Green Aid in India and Zimbabwe - Conserving Whose Community?

Green Aid in India and Zimbabwe - Conserving Whose Community?


What happens when global institutions try to assist community conservation in some of the world's least industrialised areas? Among the `cutting edge' projects grant-aided by the Global Environment Facility (GEF, a World Bank-hosted fund for `global environmental benefits') are `CAMPFIRE' - the Communal Areas Management Programme For Indigenous Resources - in Zimbabwe, and `India Ecodevelopment'. Both are intended to combine protection of biodiverse wildlife with participatory rural development for impoverished local communities. We explore the `ground truths' of these projects in their historical and political ...

Want to read the rest of this paper?
Join Essayworld today to view this entire essay
and over 50,000 other term papers

the GEF is an innovative multilateral aid fund to channel `incremental' finance for `global environmental benefits', i.e. to pay the extra costs of making aid projects compatible with treaties on climate change and biodiversity, `thereby... contributing to sustainable development' (GEF, 1994).

This formal language is spoken in global institutions and at international fora: far away from most of the people and places invoked in the World Bank's publications. To implement global values in local situations, environmental professionals might be expected to bridge this geographical, cultural and socio-economic gap. Yet civil servants, academics and NGOs are unelected groups taking public money for projects and consultancy. Is this elite international community able to bring global governance and grassroots realities together both fairly and effectively?

Even before Blaikie and Brookfield introduced the field to a wider audience, studies of interventions in `political ecology' ...

Get instant access to over 50,000 essays.
Write better papers. Get better grades.

Already a member? Login

in differing ways, these projects both aim to combine decentralised rural development with community participation in the management of globally valued natural resources. Yet echoing Neumann (1995) in the context of Tanzania, these links are shaped - often unbalanced - by differing access to power and resources, also the ethnicity and geographical position of the peoples involved.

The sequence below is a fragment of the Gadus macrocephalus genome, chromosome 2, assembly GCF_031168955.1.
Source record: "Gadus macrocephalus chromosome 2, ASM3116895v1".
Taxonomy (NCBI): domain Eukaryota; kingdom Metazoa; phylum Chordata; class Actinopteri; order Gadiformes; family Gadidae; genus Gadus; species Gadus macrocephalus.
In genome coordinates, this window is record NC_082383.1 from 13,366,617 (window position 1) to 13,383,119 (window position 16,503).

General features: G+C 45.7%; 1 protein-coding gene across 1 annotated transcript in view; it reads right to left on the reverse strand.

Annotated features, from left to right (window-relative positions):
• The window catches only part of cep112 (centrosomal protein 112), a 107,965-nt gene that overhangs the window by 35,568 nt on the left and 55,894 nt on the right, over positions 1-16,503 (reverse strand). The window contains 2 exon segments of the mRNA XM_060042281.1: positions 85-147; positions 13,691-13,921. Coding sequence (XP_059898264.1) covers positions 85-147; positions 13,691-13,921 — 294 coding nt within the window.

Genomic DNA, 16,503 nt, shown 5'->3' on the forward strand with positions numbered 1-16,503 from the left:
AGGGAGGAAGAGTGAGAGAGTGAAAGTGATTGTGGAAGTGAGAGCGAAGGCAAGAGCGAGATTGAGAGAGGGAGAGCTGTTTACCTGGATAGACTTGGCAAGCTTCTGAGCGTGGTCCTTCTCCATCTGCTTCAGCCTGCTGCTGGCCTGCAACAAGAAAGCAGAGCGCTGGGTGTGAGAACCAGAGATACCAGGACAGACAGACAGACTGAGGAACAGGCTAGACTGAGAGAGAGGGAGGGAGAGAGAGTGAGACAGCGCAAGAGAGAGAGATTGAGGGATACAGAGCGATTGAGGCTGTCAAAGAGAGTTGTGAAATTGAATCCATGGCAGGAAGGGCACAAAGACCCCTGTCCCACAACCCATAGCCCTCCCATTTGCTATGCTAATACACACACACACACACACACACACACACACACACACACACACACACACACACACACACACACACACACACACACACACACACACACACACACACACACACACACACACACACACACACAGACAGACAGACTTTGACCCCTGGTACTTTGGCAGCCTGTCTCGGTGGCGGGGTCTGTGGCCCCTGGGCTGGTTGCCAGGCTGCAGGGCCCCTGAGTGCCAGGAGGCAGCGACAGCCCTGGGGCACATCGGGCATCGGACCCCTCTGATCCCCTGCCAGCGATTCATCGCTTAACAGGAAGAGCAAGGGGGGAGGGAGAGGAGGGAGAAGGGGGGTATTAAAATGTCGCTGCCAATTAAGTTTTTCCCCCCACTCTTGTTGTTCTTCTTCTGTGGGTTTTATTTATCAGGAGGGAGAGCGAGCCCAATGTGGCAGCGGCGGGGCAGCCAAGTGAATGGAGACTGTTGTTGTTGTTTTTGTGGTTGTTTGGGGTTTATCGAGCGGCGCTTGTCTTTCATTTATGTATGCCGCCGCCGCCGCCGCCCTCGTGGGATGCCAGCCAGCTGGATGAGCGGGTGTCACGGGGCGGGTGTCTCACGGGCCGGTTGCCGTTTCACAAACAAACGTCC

Even the process of writing this paper shows up some of the differences. Two students at the University of Hull's Department of Geography originally drafted this paper: a British PhD student, Zoe Young, examined `India Ecodevelopment' in Nagarhole, South India, and a Zimbabwean Masters student, George Makoni, ...

Succeed in your coursework without stepping into a library.
Get access to a growing library of notes, book reports,
and research papers in 2 minutes or less.


Green Aid in India and Zimbabwe - Conserving Whose Community?. (2013, May 18). Retrieved May 22, 2019, from
"Green Aid in India and Zimbabwe - Conserving Whose Community?.", 18 May. 2013. Web. 22 May. 2019. <>
"Green Aid in India and Zimbabwe - Conserving Whose Community?." May 18, 2013. Accessed May 22, 2019.
"Green Aid in India and Zimbabwe - Conserving Whose Community?." May 18, 2013. Accessed May 22, 2019.
Join today and get instant access to this and 50,000+ other essays

Added: 5/18/2013 10:43:56 AM
Submitted By: ewt42t2t
Category: Economics
Type: Premium Paper
Words: 9838
Pages: 36

Save | Report


Save and find your favorite essays easier

India and How Religion has Resu...
Population Control in China and...
The Role Of Women In India And ...
Global Warming In India
Animal Life In India
Shopping Complexes In India To ...
Religious Freedom In India
Religion In Ancient India And R...
Personal Writing: My New Life I...
Political Economy Of The Ancien...
Copyright | Cancel | Contact Us

Copyright © 2019 Essayworld. All rights reserved